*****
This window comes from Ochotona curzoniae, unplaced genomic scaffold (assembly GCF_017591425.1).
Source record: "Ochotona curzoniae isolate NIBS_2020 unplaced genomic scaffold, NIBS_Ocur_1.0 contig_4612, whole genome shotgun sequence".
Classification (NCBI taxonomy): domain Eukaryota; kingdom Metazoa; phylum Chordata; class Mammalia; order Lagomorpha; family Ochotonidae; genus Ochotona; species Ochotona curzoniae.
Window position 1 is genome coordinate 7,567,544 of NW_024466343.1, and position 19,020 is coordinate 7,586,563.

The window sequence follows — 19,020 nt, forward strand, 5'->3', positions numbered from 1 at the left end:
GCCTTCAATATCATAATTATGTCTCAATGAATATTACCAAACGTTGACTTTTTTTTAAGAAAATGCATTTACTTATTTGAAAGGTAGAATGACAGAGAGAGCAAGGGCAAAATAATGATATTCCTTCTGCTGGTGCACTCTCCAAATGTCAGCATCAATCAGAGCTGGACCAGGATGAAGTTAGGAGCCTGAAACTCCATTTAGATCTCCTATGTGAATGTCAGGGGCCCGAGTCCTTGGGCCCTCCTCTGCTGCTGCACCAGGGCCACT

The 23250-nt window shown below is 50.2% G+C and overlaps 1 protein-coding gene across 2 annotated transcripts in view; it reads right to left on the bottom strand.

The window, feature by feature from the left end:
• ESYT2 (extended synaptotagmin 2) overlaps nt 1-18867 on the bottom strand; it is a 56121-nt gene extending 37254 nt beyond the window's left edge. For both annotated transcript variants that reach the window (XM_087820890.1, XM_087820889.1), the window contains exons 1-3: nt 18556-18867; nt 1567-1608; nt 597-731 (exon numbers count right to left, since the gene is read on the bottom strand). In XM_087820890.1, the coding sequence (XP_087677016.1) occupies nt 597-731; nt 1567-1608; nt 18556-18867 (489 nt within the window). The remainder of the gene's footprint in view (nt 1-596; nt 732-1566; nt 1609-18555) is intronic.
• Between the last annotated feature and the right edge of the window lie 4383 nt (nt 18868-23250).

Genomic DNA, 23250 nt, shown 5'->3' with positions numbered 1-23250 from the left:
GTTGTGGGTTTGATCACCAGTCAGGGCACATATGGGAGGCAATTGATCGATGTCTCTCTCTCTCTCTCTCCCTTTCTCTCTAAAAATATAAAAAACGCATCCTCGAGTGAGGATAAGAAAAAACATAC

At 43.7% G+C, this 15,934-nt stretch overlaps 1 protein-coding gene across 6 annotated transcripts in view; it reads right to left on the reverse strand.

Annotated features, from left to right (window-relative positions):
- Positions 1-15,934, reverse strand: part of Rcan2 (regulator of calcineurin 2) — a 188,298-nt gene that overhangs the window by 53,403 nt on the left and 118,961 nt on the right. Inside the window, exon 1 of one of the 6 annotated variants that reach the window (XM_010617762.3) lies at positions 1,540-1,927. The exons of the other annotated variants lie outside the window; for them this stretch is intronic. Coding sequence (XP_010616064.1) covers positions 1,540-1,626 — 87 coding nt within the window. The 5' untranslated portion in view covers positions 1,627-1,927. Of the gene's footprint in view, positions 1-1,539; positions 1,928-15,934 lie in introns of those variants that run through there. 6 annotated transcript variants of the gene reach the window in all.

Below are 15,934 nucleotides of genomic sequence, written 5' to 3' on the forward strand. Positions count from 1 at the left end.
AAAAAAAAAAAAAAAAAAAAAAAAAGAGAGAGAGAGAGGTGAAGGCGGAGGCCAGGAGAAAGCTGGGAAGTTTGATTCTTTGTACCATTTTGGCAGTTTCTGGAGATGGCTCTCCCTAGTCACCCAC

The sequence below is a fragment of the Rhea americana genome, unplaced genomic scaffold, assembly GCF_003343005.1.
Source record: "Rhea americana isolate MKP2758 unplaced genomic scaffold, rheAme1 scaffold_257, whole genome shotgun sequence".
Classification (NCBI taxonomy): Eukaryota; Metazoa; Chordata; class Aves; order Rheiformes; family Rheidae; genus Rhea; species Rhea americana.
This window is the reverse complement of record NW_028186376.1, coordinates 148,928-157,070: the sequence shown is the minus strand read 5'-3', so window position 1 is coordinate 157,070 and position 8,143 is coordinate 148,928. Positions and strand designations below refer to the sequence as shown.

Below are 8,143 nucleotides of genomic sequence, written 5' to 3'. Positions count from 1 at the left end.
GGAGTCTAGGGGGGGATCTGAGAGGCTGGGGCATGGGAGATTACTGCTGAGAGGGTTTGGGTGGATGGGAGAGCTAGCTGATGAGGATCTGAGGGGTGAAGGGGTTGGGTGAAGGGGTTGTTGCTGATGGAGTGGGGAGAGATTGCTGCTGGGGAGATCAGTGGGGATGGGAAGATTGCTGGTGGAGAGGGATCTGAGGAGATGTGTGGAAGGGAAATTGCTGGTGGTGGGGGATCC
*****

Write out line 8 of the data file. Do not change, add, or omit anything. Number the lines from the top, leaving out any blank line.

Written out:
The window, feature by feature from the left end: